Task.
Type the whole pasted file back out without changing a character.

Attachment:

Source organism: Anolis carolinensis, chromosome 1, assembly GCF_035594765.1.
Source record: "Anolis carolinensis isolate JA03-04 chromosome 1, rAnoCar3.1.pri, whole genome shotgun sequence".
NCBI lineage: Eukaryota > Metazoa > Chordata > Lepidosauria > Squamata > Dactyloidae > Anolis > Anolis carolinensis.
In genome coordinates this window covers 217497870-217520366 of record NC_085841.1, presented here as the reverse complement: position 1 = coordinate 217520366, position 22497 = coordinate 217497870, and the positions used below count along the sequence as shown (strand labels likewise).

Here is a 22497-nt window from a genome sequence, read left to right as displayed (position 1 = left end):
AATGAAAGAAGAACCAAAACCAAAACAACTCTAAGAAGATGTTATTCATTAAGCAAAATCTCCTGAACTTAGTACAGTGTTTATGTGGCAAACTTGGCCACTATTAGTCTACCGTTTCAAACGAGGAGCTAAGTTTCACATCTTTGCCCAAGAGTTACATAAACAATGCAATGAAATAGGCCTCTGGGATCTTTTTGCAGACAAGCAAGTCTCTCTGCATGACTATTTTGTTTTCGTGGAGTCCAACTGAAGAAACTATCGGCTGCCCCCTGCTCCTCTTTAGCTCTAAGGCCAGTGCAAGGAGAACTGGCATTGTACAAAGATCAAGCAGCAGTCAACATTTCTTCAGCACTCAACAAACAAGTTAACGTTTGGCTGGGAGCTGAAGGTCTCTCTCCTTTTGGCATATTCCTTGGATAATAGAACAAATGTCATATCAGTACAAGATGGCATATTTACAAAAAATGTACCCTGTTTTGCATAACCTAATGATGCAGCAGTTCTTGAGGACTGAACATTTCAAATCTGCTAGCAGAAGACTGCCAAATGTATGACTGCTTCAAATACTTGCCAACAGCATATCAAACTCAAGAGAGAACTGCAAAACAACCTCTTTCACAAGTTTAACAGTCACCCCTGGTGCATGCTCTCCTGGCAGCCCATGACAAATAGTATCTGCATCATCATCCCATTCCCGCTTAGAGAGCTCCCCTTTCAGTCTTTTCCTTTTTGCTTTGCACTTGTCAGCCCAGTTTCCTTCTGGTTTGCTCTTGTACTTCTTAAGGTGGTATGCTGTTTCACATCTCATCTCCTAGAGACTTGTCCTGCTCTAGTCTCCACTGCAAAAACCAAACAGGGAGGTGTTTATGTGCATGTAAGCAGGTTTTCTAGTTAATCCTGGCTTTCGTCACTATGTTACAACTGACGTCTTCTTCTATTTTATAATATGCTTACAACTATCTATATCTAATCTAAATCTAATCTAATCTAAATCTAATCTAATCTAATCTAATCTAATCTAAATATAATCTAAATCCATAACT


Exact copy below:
Source organism: Anolis carolinensis, chromosome 1, assembly GCF_035594765.1.
Source record: "Anolis carolinensis isolate JA03-04 chromosome 1, rAnoCar3.1.pri, whole genome shotgun sequence".
NCBI lineage: Eukaryota > Metazoa > Chordata > Lepidosauria > Squamata > Dactyloidae > Anolis > Anolis carolinensis.
In genome coordinates this window covers 217497870-217520366 of record NC_085841.1, presented here as the reverse complement: position 1 = coordinate 217520366, position 22497 = coordinate 217497870, and the positions used below count along the sequence as shown (strand labels likewise).

Here is a 22497-nt window from a genome sequence, read left to right as displayed (position 1 = left end):
AATGAAAGAAGAACCAAAACCAAAACAACTCTAAGAAGATGTTATTCATTAAGCAAAATCTCCTGAACTTAGTACAGTGTTTATGTGGCAAACTTGGCCACTATTAGTCTACCGTTTCAAACGAGGAGCTAAGTTTCACATCTTTGCCCAAGAGTTACATAAACAATGCAATGAAATAGGCCTCTGGGATCTTTTTGCAGACAAGCAAGTCTCTCTGCATGACTATTTTGTTTTCGTGGAGTCCAACTGAAGAAACTATCGGCTGCCCCCTGCTCCTCTTTAGCTCTAAGGCCAGTGCAAGGAGAACTGGCATTGTACAAAGATCAAGCAGCAGTCAACATTTCTTCAGCACTCAACAAACAAGTTAACGTTTGGCTGGGAGCTGAAGGTCTCTCTCCTTTTGGCATATTCCTTGGATAATAGAACAAATGTCATATCAGTACAAGATGGCATATTTACAAAAAATGTACCCTGTTTTGCATAACCTAATGATGCAGCAGTTCTTGAGGACTGAACATTTCAAATCTGCTAGCAGAAGACTGCCAAATGTATGACTGCTTCAAATACTTGCCAACAGCATATCAAACTCAAGAGAGAACTGCAAAACAACCTCTTTCACAAGTTTAACAGTCACCCCTGGTGCATGCTCTCCTGGCAGCCCATGACAAATAGTATCTGCATCATCATCCCATTCCCGCTTAGAGAGCTCCCCTTTCAGTCTTTTCCTTTTTGCTTTGCACTTGTCAGCCCAGTTTCCTTCTGGTTTGCTCTTGTACTTCTTAAGGTGGTATGCTGTTTCACATCTCATCTCCTAGAGACTTGTCCTGCTCTAGTCTCCACTGCAAAAACCAAACAGGGAGGTGTTTATGTGCATGTAAGCAGGTTTTCTAGTTAATCCTGGCTTTCGTCACTATGTTACAACTGACGTCTTCTTCTATTTTATAATATGCTTACAACTATCTATATCTAATCTAAATCTAATCTAATCTAAATCTAATCTAATCTAATCTAATCTAATCTAAATATAATCTAAATCCATAACT